Hopes of ending Sri Lanka's two-decade ethnic conflict were dealt a major setback Monday, as the government announced that face-to-face peace talks with the Tamil Tigers rebels have been indefinitely postponed.

Last week, President Chandrika Kumaratunga (search) sacked three Cabinet ministers and suspended Parliament, as a power struggle with her political rival, Prime Minister Ranil Wickremesinghe (search), came to a head over the peace process. Kumaratunga claimed Wickremesinghe was granting too many concessions to the rebels.

On Monday, Constitutional Affairs Minister G.L. Peiris said the government would need to resolve who would be responsible for the peace process before talks could resume. His announcement came hours before Norwegian envoys were expected to arrive in Colombo in a bid to revive the peace talks, suspended in April.

"It's realistic to recognize that the events of the last four days have cumulatively placed the peace process at some risk," Peiris told reporters after meeting Wickremesinghe and his Cabinet. "We have to sort out basic issues first before we plunge into talks with the LTT," or Liberation Tigers of Tamileelam (search).

Vidar Helgesen, Norway's deputy foreign minister and special envoy Erik Solheim, were due to arrive late Monday. Until the political crisis erupted, they had been expected to arrange a date more peace talks late this month or in December.

Norway has played a pivotal role in trying to broker peace between the two sides in the civil war that has killed nearly 65,000 people. It arranged a cease-fire in February 2002 that still holds. Wickremesinghe has spearheaded peace efforts on the government side.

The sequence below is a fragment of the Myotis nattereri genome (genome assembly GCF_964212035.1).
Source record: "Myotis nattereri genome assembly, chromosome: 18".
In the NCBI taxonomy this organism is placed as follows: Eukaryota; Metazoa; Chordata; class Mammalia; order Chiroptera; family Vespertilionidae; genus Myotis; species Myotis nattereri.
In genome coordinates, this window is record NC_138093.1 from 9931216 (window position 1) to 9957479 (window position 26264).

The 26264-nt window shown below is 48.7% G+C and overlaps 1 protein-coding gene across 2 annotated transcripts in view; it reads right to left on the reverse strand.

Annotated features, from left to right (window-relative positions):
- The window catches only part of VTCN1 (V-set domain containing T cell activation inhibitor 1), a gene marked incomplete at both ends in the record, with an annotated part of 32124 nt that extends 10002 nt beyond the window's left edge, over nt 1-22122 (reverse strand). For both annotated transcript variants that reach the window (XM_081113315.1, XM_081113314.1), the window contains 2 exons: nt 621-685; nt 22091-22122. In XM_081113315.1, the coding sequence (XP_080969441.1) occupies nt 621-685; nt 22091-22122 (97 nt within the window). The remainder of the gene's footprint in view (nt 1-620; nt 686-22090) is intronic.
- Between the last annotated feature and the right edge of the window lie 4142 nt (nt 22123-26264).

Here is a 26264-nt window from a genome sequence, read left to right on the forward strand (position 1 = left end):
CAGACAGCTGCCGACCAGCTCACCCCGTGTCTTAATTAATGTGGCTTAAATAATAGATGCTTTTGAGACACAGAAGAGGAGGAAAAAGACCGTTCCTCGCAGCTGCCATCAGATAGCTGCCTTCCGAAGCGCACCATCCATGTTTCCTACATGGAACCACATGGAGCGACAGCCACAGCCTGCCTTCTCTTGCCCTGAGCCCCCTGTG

Since the president fired the ministers of defense, police and media and briefly declared a state of emergency last Tuesday, she has said Wickremesinghe will be allowed to continue the process but under her guidance and control of these key institutions. Wickremesinghe has refused.

Peiris said that Wickremesinghe's administration would support Kumaratunga if she wanted to take responsibility for the peace process.

"One person must have overall charge of the process," Peiris said. "If the president is willing to take responsibility of the peace process in total with the backing of all institutions and stakeholders, then the government is willing to support her."

Peiris said if she wasn't willing, Kumaratunga should hand back the ministries. "The government has put the ball in her court," he said.

Kumaratunga's moves took place while Wickremesinghe was in Washington to meet President Bush.

Both the Tigers and government had said they were ready to renew direct talks, which were broken off in April by the Tigers.

After months of deliberations in Sri Lanka and overseas, the rebels last month handed their first ever power-sharing proposal for the island's Tamil-majority northeast, aimed at forming the basis for renewed negotiations between the two sides.

There was no immediate reaction from the Tigers, who have been largely silent during the political turmoil in Colombo.